Sen. Tom Harkin, D-Iowa. (Photo: AP/File)

Hey, kids, come gather ‘round. I have a story to share.

It takes place a long, long time ago, in a powerful, hopeful nation once revered as one of the few places in the world where most anyone ready to put in an honest day’s work could make their dreams come true. There, even if you didn’t attend a college with ivy-covered walls, you could still get a decent-paying job and afford a nice place in the suburbs and, here’s the best part, even get a pension plan that would help take care of you in your old age.

Then, for one reason or another, things began to change and everyone was told there was something even better than an employer-funded pension: the 401(k), a plan that would give anyone who truly cherished their God-given freedom what they really wanted – control over their stock and bond investments and, ultimately, their fates.  

Sadly, as we all know too well, that turned out to be a fantasy, too, a slight-of-hand that revealed itself whenever downturns hit and most recently when the economy took its 2008 swan dive.

Aren’t we all sick and tired of this garbage by now? How stupid were we to believe in these golden year fairy tales in the first place?

See also: Top 5 retirement issues

I’ve been a business editor for quite a few years now, but only recently began to focus on the retirement crisis. Here’s the thing that’s struck me most:

That whole health insurance crisis we’ve been trying to fix? That’s nothing compared to what we’re all about to face.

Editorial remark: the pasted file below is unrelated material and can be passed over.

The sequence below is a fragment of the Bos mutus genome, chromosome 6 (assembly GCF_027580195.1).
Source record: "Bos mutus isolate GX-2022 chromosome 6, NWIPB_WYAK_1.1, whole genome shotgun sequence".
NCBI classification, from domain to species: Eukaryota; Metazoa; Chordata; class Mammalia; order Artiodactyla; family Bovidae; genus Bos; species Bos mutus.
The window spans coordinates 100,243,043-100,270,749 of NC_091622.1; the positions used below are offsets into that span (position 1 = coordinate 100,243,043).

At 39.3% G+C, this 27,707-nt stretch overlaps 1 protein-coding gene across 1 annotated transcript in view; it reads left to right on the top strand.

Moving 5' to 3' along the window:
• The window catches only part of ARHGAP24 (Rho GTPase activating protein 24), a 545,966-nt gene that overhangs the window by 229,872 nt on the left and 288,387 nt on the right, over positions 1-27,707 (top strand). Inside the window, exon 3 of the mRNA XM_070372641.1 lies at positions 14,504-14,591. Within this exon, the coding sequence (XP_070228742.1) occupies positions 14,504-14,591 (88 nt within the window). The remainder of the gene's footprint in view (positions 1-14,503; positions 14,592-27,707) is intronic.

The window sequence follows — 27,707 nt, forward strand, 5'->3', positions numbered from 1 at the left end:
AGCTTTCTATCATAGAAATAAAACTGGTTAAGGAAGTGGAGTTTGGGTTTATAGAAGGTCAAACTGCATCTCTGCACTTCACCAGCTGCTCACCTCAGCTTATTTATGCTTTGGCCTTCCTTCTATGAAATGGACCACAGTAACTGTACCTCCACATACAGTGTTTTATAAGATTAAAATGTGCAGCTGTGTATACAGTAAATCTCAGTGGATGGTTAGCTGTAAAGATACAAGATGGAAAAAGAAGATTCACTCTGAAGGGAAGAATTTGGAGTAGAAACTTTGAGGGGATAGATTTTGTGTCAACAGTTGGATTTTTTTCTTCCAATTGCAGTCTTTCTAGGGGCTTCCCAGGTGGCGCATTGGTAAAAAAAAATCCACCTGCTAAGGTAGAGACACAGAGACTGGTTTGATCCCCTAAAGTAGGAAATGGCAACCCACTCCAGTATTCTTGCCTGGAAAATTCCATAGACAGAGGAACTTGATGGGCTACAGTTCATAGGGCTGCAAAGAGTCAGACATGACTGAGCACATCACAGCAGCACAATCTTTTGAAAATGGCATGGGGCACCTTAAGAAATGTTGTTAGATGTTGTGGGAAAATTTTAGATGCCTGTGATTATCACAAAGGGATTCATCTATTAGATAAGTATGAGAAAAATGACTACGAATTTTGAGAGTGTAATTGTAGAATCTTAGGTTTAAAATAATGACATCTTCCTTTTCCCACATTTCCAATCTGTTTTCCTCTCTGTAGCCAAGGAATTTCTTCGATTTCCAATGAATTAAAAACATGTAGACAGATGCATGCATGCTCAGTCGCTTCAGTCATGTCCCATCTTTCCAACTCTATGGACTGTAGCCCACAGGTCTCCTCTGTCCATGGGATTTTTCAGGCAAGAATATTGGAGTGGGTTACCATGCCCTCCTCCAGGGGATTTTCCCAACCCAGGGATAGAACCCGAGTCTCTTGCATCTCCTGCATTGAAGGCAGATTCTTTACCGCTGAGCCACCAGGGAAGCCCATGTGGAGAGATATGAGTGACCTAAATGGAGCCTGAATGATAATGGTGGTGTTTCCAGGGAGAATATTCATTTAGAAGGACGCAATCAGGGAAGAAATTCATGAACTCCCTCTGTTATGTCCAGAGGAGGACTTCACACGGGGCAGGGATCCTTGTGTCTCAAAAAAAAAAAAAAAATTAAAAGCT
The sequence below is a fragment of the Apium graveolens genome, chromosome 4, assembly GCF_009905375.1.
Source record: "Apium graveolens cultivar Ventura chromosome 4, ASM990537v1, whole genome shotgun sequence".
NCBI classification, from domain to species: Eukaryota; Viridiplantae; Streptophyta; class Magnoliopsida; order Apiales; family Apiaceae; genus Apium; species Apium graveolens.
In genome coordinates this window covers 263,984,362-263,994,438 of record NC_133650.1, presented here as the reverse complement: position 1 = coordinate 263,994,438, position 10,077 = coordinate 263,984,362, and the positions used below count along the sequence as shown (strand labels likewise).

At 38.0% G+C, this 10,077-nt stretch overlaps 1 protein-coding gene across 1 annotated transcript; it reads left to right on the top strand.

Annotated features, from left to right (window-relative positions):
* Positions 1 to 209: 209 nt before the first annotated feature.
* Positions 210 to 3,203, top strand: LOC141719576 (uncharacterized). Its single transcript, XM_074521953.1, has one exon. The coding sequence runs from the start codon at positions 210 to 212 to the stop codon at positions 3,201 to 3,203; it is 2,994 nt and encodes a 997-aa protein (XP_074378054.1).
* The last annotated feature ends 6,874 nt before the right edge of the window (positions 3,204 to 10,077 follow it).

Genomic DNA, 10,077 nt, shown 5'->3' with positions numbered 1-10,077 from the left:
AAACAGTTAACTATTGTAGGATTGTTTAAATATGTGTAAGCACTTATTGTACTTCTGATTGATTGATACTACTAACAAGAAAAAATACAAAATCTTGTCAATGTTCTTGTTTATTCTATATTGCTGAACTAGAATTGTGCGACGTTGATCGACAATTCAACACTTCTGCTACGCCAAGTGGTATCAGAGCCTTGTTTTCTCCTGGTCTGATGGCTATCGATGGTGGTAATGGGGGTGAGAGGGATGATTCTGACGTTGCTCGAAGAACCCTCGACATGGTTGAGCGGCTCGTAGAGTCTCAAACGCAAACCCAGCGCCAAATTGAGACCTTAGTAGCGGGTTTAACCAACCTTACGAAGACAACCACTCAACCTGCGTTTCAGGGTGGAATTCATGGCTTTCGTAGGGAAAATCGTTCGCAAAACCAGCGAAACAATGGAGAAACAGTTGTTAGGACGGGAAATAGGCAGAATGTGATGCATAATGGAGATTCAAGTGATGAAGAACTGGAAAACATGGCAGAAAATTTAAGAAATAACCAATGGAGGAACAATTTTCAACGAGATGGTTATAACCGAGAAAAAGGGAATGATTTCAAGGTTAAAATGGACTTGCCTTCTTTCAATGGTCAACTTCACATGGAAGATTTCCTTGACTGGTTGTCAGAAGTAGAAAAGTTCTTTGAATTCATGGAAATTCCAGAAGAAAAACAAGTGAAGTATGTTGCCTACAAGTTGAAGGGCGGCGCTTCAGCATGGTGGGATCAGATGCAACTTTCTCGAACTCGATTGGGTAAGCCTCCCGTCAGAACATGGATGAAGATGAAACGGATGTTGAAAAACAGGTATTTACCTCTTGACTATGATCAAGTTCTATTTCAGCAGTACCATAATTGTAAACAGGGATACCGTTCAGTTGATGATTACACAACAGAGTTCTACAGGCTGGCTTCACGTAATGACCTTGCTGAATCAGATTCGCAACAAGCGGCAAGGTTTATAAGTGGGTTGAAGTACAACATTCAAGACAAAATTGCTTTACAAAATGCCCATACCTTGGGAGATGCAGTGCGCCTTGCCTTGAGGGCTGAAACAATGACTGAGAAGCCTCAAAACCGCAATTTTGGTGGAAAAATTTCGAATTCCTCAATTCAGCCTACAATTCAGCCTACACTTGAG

Worse, none of the latest auto-enroll, auto-escalation or other alleged 401(k) repairs are getting us to where we need to go.

How many more studies do we need telling us how grave matters have become?

One of the latest, “The Retirement Savings Crisis: Is it Worse than We Think?” from the National Institute of Retirement Security, found that four out of five working families have saved less than 1 percent of their income for retirement.

Among the report’s key findings:

The median retirement account balance for all working-age households is a jaw-dropping $3,000.

The Pew Center on the States has estimated 61 of the most populous cities in the United States faced a gap of more than $217 billion between what they’d promised their workers in pensions and retiree health care and what they’d saved to pay that bill. The gap for states topped $1 trillion, according to an earlier Pew study.

So, what to do? How will this get fixed? Is there a way out?

For a lot of Americans in their 50s and older, the answer is clearly no, it’s just too late. They’re headed to a place where, in the best of circumstances, multiple generations live under one roof, and, under the worst of circumstances, on the streets and in food lines.

The solution that offers the best hope at the moment is some sort of mandatory retirement planning at the employer level.

As we wrote earlier this year, U.S. Sen. Tom Harkin is promoting the establishment of what he calls USA Retirement funds, which would be privately run, but licensed and regulated by the government.

Harkin would create a retirement system that is universal and automatic.

So would The Center for American Progress, which more recently suggested a SAFE Retirement plan that would be run by independent boards with worker participation.

Under the center’s plan, employers would need only to facilitate enrollment and any required payroll deductions. Employers also would not be faced with administrative or fiduciary obligations.

The risks of the SAFE Retirement Plan would be spread among workers and retirees rather than borne solely by employers, as they are in a traditional pension plan, or individual workers, as they are in a 401(k).

This makes so much sense it’s ridiculous.

Will Congress take up the issue? Not likely. Can we count on the Obama administration to promote this? You’ve got to be kidding.

I, for one, have started talking to my wife about retiring in the highlands of Guatemala. The guidebooks say the weather is temperate year-round, its people all gentle souls. Sounds like a perfect fairy tale land, no?

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